• Today, methane hydrate production technology is in its infancy. We don’t know how long production can be sustained, over what areas, at what rates, and with what percentage of recovery, so we can’t yet determine whether deposits will be commercial.
    • In some parts of the world where hydrocarbon reserves are lacking, like Japan, large methane hydrate deposits near high-population areas might ultimately decrease or end dependency on gas imports.
  • methane hydrate stability-phase diagram
    This methane hydrate stability-phase diagram shows water depth (pressure) on the vertical axis and temperature on the horizontal axis. The dashed lines separate stability fields of water, water ice, gas, and gas hydrate. Conditions for the formation of methane hydrate occur below the dashed line labeled “Hydrate to gas transition.” Above this line, methane hydrate will not form. The red line traces a geotherm (the change of temperature with depth at a specific location). Note how, as depth increases, the geotherm crosses the hydrate-to-gas transition line. This means that gas hydrate in sediments usually overlies free gas.  Credit: Graph modified after NOAA
    What is methane hydrate and where is it found?
    • Microbial consumption of carbon buried along with sediments produces methane into the pore systems of sedimentary deposits. Methane may also migrate into pore water in the hydrate stability field from nearby conventional natural gas traps.
    • Under the right pressure and temperature conditions, water molecules form icy cages that trap individual natural gas molecules in a highly concentrated form. 
    • When they melt, these methane hydrates produce about 163 times their original volume as gas at atmospheric pressure.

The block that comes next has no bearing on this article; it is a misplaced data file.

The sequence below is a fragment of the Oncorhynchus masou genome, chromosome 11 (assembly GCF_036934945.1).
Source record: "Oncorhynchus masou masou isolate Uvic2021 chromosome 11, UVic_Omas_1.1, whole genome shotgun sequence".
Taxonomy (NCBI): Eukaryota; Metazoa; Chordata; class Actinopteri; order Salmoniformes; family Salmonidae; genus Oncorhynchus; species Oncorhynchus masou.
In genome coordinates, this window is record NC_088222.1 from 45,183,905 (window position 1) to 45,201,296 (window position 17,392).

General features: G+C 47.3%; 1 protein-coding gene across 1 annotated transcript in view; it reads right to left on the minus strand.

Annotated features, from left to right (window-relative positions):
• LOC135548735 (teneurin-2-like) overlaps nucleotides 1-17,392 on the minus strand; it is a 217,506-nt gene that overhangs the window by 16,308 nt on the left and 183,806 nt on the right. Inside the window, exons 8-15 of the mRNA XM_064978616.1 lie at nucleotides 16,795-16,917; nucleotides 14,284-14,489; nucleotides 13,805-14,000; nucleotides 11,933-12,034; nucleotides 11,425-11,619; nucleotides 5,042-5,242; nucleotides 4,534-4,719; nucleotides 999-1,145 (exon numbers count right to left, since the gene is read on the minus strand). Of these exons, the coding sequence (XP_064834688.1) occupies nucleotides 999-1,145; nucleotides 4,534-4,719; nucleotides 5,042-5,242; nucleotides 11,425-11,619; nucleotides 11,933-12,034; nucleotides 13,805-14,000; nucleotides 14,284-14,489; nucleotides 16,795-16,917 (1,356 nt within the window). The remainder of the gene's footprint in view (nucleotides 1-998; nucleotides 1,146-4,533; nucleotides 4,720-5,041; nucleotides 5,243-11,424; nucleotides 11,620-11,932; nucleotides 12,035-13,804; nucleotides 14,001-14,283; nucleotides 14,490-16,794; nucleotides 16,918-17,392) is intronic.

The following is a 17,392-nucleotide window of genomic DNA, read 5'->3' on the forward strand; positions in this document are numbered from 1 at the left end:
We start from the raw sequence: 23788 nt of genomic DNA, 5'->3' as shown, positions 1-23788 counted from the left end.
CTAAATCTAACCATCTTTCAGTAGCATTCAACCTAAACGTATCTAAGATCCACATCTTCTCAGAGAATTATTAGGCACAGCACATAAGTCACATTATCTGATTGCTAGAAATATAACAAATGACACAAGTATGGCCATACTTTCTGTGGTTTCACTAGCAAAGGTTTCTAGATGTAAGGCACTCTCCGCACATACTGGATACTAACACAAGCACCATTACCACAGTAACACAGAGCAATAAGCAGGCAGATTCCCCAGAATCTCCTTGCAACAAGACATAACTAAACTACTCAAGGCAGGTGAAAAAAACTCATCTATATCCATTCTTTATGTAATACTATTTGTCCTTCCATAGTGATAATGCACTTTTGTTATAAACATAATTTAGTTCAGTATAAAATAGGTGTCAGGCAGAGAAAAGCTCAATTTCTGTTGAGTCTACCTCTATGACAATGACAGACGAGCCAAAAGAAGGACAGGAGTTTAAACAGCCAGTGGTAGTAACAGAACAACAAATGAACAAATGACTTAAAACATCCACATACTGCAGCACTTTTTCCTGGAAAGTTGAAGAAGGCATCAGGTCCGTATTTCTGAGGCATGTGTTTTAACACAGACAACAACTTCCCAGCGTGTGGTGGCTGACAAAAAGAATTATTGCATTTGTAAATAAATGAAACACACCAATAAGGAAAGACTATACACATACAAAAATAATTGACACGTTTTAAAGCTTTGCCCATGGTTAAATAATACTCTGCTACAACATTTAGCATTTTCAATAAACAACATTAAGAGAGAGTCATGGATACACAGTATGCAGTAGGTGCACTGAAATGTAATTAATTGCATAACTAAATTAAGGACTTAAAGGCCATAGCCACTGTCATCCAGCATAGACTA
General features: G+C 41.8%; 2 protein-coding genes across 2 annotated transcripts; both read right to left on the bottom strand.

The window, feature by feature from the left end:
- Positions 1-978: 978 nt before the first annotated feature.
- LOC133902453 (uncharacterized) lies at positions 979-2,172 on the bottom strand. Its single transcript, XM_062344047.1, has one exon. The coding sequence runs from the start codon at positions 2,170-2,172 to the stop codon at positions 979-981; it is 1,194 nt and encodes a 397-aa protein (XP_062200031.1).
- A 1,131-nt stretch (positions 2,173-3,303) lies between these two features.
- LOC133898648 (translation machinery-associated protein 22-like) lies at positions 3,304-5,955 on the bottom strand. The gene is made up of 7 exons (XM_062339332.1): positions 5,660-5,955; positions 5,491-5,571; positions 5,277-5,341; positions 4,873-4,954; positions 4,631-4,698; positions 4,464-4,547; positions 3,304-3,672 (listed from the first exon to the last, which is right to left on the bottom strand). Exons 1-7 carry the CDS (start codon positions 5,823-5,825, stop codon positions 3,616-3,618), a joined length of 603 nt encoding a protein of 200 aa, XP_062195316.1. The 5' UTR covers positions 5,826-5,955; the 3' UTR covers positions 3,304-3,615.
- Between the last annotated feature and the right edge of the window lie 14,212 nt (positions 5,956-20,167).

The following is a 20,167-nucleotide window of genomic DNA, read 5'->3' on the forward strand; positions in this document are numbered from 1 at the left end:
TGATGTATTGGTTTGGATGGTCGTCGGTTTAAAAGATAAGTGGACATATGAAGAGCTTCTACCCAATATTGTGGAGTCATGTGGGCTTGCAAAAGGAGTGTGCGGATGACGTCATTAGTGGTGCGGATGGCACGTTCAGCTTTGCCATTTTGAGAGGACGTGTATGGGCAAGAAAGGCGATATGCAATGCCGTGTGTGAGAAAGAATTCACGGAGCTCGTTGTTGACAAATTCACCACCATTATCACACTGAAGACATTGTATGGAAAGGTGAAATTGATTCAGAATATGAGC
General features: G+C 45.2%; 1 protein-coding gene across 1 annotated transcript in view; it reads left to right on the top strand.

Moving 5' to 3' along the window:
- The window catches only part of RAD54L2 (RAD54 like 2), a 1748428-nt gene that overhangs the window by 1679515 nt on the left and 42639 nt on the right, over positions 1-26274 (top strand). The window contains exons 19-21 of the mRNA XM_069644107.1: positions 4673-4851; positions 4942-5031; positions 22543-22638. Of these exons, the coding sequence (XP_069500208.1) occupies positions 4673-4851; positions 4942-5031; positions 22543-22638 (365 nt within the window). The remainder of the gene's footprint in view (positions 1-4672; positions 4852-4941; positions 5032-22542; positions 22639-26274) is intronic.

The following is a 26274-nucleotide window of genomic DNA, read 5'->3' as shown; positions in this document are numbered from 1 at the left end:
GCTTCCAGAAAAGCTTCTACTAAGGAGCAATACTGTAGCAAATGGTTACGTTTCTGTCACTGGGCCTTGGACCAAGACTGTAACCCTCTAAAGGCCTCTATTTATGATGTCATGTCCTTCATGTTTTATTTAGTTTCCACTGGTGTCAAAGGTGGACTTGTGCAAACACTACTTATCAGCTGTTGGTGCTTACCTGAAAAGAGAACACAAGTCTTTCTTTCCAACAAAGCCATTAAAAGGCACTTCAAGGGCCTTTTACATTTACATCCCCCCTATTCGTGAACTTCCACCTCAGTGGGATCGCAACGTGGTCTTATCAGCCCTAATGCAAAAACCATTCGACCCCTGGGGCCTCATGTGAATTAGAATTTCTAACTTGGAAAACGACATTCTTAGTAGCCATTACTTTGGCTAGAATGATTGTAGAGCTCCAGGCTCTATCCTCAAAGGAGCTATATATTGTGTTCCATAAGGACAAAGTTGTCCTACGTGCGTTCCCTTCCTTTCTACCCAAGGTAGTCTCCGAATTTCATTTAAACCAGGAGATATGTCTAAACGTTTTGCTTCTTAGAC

• Four environments on Earth have the right conditions for the formation of methane hydrates:
      • Sediments along continental margins
      • Sediments in deep inland lakes and seas (usually within several hundred meters of the floor)
      • Sedimentary deposits below Arctic permafrost
      • Sediments under Antarctic ice
  • Naturally occurring methane hydrate is stable at temperatures and pressures that occur in ocean sediments at water depths of more than 1000–1500 ft, or beneath permafrost. 
    • Hydrates occur as layers, nodules, and cements between grains in the sediments, often becoming so dense that they trap fluids moving up from below them. 
    • The difference in the mechanical strength of hydrates compared to that of weaker materials may cause slope instability in some situations.
  • Given their huge potential, scientists have been drilling and studying gas hydrates all over the world, from the Gulf of Mexico to the northwestern United States, Canada, India, Japan, South Korea, China, Norway, and New Zealand.
    • Once removed from their native high-pressure environment, hydrates become unstable, so they are very difficult to study.
    • Scientists have developed methods of creating hydrates of different sorts in special high-pressure labs. Other such labs are equipped for research and storage of naturally formed methane hydrates that were cored using state-of-the-art technologies.